The famously arid desert of the Atacama is the main draw to the area.
Along with the Torres del Paine National Park in Patagonia, there is no doubt that the Atacama Desert is one of the huge draws for anyone considering a trip to Chile. This vast and arid region, stretching 600 miles south from the Peruvian border, is known as one of the driest places on the planet and, it has been reported, there are regions in the Atacama that have not seen a drop of water in over 300 years! With stunning scenery, and plenty of walking to be done, this is somewhere that needs to be seen to be believed.
On the whole, for those tourists that are keen to see the Atacama Desert, the best place to head for is the small, adobe village of San Pedro de Atacama. Once a subsistence village, used as a base for salt extraction, it was "discovered" in the 70s by archaeologists that were studying mummified remains in the volcanoes that overlook the Atacama region to the east. Word quickly spread of its beauty and the many things to see and do in the area and, today, it is a town very much on the move.
San Pedro de Atacama has a few sites of interest, in particular the small square with one of the oldest churches in this area of the world, still featuring the original cactus wood roof that is traditional in the area. For those into history, San Pedro also has a small museum where it is possible to see some of the archaeological finds that were made in the region…although the main mummies etc that were found here have long been moved across the border to the remarkable MAAM museum in Salta, Argentina.
The Atacama Desert itself is actually a high plateau (the average altitude is 2,240m) that sits between the towering Andes and the Coastal Cordillera. It is this nestled position that has meant that much of the potential moisture from the Pacific has already fallen on the western side of the slopes and thus never makes it across to this bleak and parched place.
There are a great many activities and locations to take in while in the Atacama, the best of which are outlined below:
Actually located within the boundaries of the Reserva Nacional Los Flamencos, the Valle de la Luna does exactly what it says on the tin. The valley is made up of a series of remarkably formed rocks and flowing sand dunes that give an ethereal and “moon-like” quality.
For many, the attraction of coming here is to see the changing colours as the sun sets over the Atacama…but, in our opinion, there is plenty to see and do here and it is also well worth heading here out of this period in order to have this strange place all to yourself.
Officially a much larger area than just the salt flats and the small lagoons that make up the central area, this is, none-the-less one of the best afternoon trips in and around the Atacama Desert. As the sun sets over the western mountains a kaleidoscope of colour is thrown across the Andes to the east.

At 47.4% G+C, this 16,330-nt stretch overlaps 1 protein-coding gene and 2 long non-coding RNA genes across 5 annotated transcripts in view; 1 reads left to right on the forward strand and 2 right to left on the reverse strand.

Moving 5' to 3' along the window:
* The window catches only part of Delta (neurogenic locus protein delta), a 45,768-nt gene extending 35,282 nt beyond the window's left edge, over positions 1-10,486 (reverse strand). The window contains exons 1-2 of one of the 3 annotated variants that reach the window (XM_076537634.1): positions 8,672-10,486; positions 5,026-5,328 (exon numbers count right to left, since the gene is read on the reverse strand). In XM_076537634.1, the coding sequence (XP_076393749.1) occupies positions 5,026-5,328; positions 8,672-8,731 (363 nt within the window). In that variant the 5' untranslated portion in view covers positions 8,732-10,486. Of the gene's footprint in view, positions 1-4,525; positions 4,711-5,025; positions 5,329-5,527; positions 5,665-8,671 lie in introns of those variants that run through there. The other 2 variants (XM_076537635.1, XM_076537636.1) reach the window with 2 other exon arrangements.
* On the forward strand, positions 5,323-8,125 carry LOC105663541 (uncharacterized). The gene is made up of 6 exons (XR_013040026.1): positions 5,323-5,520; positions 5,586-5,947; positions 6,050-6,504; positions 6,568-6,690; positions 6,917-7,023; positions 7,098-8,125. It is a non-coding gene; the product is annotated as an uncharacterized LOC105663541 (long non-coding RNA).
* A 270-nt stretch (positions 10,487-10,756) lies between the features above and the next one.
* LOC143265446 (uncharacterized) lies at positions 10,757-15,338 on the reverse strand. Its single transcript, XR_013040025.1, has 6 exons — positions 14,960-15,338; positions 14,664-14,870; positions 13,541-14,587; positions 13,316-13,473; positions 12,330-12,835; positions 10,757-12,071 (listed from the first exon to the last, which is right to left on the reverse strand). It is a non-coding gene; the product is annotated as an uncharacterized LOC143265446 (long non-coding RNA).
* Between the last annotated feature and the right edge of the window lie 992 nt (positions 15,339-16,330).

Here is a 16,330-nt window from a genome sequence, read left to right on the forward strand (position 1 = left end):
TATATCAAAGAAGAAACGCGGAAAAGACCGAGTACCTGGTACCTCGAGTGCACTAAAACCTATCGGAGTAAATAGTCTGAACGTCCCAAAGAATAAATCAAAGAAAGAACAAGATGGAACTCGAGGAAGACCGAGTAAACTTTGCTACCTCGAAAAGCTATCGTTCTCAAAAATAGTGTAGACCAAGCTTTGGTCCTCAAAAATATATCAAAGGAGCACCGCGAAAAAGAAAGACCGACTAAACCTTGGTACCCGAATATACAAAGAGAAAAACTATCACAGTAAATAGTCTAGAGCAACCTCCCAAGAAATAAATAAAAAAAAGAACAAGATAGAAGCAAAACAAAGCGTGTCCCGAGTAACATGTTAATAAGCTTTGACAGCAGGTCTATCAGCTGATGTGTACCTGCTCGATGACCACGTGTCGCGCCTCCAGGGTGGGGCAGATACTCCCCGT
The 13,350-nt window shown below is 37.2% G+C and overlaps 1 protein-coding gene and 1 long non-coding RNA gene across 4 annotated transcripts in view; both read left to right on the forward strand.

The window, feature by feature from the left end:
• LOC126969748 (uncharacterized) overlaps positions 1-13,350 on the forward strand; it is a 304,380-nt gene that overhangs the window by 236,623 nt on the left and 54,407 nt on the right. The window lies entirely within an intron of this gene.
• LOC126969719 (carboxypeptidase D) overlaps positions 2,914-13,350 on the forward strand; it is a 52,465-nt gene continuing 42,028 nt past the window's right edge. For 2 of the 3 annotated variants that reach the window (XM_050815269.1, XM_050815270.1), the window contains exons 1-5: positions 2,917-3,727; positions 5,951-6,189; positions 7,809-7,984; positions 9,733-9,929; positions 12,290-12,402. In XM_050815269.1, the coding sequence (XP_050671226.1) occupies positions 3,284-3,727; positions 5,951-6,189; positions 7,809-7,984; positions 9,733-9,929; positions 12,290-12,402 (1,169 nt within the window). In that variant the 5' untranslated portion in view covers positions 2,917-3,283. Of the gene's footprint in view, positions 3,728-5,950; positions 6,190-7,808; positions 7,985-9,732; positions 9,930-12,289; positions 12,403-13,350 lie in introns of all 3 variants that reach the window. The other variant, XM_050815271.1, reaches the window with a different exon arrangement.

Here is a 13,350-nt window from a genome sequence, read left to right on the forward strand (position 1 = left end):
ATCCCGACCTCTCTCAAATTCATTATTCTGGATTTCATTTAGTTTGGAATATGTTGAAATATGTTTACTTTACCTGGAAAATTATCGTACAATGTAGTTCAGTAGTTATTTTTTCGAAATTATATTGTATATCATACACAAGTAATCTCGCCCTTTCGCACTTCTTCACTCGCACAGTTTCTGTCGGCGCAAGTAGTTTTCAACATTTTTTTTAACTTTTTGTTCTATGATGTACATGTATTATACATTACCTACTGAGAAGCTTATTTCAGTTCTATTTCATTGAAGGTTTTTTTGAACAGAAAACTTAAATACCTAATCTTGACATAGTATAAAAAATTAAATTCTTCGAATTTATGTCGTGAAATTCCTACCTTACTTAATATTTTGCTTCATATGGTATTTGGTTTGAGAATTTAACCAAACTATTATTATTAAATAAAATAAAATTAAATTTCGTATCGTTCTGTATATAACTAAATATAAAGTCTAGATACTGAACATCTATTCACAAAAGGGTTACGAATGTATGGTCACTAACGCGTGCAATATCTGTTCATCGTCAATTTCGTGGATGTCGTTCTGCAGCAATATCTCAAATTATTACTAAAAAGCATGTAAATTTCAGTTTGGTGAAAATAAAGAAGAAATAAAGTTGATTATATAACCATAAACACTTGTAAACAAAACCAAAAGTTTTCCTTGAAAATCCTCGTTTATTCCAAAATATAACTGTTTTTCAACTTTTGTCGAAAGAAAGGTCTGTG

While it is not as impressively “white” as the Salars in nearby Bolivia, the Atacama salt deposits are still the third largest in the world and, at its centre, interlinking lagoons provide feeding grounds for the many different sub-species of flamingo that live here.
Probably one of the longest day trips out of any of the hotels (at approx 8 hours), a drive up to the Tatio Geysers is a very early get up…but it is well worth it. The 2 and a half hour drive up into the Andes as the sun is beginning to rise is, in itself, a superb experience. At around 4,400m in altitude, the temperatures at 730am are still well below freezing which provides the ultimate contrast of the hot geysers against the clear blue of the sky.
There is an absolute wealth of both difficult and easy walks to be done all around the Atacama Desert. For those that are more adventurous it is possible to scale the Toco volcano that surveys the Bolivian altiplano and the Atacama Salt flat to the south…right through to less tricky, but no less rewarding, explorations into giant cacti studded ravines or walking to salt filled pools. There is certainly something for everyone here and we defy you to try and cover it all in even a week!
There is a very good reason that the Atacama Desert has become so popular…and it is because there is simply so much to see and do…all with a spectacular backdrop throughout! Again, every ability level is catered to and, considering the altitude, it is worth bearing in mind that many of the activities will tire you out so you may decide just to relax and get a massage at times!